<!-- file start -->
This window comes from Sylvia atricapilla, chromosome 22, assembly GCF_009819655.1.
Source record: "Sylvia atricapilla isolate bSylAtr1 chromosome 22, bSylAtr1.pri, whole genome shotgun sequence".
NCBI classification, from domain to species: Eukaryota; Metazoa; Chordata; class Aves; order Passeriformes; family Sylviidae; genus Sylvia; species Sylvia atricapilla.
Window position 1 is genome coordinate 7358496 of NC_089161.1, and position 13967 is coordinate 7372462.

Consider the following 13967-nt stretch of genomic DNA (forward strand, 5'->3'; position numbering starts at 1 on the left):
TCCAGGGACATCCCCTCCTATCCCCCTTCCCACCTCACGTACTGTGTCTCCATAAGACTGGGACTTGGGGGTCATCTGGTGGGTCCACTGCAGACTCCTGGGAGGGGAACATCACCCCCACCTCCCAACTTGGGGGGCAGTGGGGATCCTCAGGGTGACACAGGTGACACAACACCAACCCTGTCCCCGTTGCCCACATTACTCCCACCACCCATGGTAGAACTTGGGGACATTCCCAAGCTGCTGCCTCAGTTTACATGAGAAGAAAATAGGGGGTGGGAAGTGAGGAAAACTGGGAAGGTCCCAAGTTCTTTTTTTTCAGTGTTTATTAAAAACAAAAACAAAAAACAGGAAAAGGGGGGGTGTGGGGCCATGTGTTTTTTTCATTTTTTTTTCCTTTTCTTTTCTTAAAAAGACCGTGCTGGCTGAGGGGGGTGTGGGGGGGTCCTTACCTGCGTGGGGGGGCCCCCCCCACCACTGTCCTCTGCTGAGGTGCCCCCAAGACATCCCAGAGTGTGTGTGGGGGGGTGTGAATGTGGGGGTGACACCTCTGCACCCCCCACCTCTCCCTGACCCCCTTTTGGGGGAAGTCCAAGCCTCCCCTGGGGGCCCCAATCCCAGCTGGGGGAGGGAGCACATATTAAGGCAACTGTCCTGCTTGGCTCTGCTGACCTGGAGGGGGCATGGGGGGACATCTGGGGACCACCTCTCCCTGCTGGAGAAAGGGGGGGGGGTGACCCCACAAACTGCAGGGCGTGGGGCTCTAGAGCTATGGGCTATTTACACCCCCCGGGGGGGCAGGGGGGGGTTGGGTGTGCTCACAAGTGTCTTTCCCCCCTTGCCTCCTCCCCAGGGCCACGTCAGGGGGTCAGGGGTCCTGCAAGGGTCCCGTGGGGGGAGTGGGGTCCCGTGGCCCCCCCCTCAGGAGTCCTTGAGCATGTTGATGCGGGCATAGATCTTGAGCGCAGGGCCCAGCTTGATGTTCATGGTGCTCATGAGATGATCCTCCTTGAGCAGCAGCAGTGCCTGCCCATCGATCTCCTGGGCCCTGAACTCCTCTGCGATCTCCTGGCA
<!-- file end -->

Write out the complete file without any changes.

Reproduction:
This window comes from Sylvia atricapilla, chromosome 22, assembly GCF_009819655.1.
Source record: "Sylvia atricapilla isolate bSylAtr1 chromosome 22, bSylAtr1.pri, whole genome shotgun sequence".
NCBI classification, from domain to species: Eukaryota; Metazoa; Chordata; class Aves; order Passeriformes; family Sylviidae; genus Sylvia; species Sylvia atricapilla.
Window position 1 is genome coordinate 7358496 of NC_089161.1, and position 13967 is coordinate 7372462.

Consider the following 13967-nt stretch of genomic DNA (forward strand, 5'->3'; position numbering starts at 1 on the left):
TCCAGGGACATCCCCTCCTATCCCCCTTCCCACCTCACGTACTGTGTCTCCATAAGACTGGGACTTGGGGGTCATCTGGTGGGTCCACTGCAGACTCCTGGGAGGGGAACATCACCCCCACCTCCCAACTTGGGGGGCAGTGGGGATCCTCAGGGTGACACAGGTGACACAACACCAACCCTGTCCCCGTTGCCCACATTACTCCCACCACCCATGGTAGAACTTGGGGACATTCCCAAGCTGCTGCCTCAGTTTACATGAGAAGAAAATAGGGGGTGGGAAGTGAGGAAAACTGGGAAGGTCCCAAGTTCTTTTTTTTCAGTGTTTATTAAAAACAAAAACAAAAAACAGGAAAAGGGGGGGTGTGGGGCCATGTGTTTTTTTCATTTTTTTTTCCTTTTCTTTTCTTAAAAAGACCGTGCTGGCTGAGGGGGGTGTGGGGGGGTCCTTACCTGCGTGGGGGGGCCCCCCCCACCACTGTCCTCTGCTGAGGTGCCCCCAAGACATCCCAGAGTGTGTGTGGGGGGGTGTGAATGTGGGGGTGACACCTCTGCACCCCCCACCTCTCCCTGACCCCCTTTTGGGGGAAGTCCAAGCCTCCCCTGGGGGCCCCAATCCCAGCTGGGGGAGGGAGCACATATTAAGGCAACTGTCCTGCTTGGCTCTGCTGACCTGGAGGGGGCATGGGGGGACATCTGGGGACCACCTCTCCCTGCTGGAGAAAGGGGGGGGGGTGACCCCACAAACTGCAGGGCGTGGGGCTCTAGAGCTATGGGCTATTTACACCCCCCGGGGGGGCAGGGGGGGGTTGGGTGTGCTCACAAGTGTCTTTCCCCCCTTGCCTCCTCCCCAGGGCCACGTCAGGGGGTCAGGGGTCCTGCAAGGGTCCCGTGGGGGGAGTGGGGTCCCGTGGCCCCCCCCTCAGGAGTCCTTGAGCATGTTGATGCGGGCATAGATCTTGAGCGCAGGGCCCAGCTTGATGTTCATGGTGCTCATGAGATGATCCTCCTTGAGCAGCAGCAGTGCCTGCCCATCGATCTCCTGGGCCCTGAACTCCTCTGCGATCTCCTGGCA